NSF MRI PHY 1040231
The Laser Interferometer Gravitational Wave Observatory (LIGO) forms part of a world-wide network of gravitational-wave observatories poised to explore the Universe using gravitational waves. The Large Hadron Collider beauty (LHCb) experiment uses colliding beams of high-energy particles to explore conditions just after the Big Bang and understand the matter-antimatter asymmetry seen in the universe today. Both of these fundamental science projects need massive amounts of computing to accomplish their scientific goals. This award supports the design, construction and commissioning of a high-throughput computing cluster for gravitational-wave astronomy and high-energy physics. Scientists from the Syracuse Gravitational-wave Group will use the cluster to develop sensitive data-analysis algorithms which will enable the direct detection of gravitational waves with the Advanced LIGO detectors and will allow us to extract the astrophysical information encoded in the detected signals. Members of the Syracuse High Energy Physics Group will use the instrument to search LHCb data for physics beyond our current understanding of fundamental particles, and to design the next generation of b-physics detectors.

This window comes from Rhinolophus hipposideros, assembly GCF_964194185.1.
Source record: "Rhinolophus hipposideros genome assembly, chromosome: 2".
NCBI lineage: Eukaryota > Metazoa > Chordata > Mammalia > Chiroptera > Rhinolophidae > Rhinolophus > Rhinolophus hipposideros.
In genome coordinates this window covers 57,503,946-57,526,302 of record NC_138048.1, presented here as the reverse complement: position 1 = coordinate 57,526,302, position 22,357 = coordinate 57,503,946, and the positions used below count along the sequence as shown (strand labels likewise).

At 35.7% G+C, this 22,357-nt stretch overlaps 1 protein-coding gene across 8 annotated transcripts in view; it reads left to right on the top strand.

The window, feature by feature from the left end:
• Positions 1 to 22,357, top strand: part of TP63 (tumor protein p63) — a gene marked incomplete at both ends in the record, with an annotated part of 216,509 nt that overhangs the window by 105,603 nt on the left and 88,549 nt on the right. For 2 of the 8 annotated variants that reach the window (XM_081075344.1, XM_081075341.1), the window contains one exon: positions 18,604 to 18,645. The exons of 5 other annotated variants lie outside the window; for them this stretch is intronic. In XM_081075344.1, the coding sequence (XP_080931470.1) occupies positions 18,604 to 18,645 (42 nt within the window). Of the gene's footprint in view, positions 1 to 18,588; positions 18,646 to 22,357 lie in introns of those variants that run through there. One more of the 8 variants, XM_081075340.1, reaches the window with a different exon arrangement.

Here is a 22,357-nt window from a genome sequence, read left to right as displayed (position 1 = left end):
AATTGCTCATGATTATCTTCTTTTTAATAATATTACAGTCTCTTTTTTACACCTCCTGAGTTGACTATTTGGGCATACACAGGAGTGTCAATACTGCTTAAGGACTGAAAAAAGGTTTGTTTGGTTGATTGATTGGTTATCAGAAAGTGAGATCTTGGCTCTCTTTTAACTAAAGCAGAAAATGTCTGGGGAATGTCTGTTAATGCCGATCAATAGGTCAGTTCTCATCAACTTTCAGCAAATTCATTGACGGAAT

Postdocs, graduate and undergraduate students in the Syracuse gravitational-wave and high-energy physics groups will be involved in the instrument development and the research enabled by this award, gaining valuable training in cutting-edge computational skills. The instrument developed through this award will establish a LIGO Tier-2 compute center at Syracuse University. This facility will be available to all members of the LIGO Scientific Collaboration, a large, diverse organization with many members from minority-serving institutions and underrepresented groups. This award will further develop the nation’s cyberinfrastructure by enabling collaboration between two physics communities which are dependent on high-throughput computing to accomplish their scientific goals. The cluster will be housed in the new Syracuse University Green Data Center, stimulating public interest in the instrument, as well as astronomy, astrophysics and high-energy physics.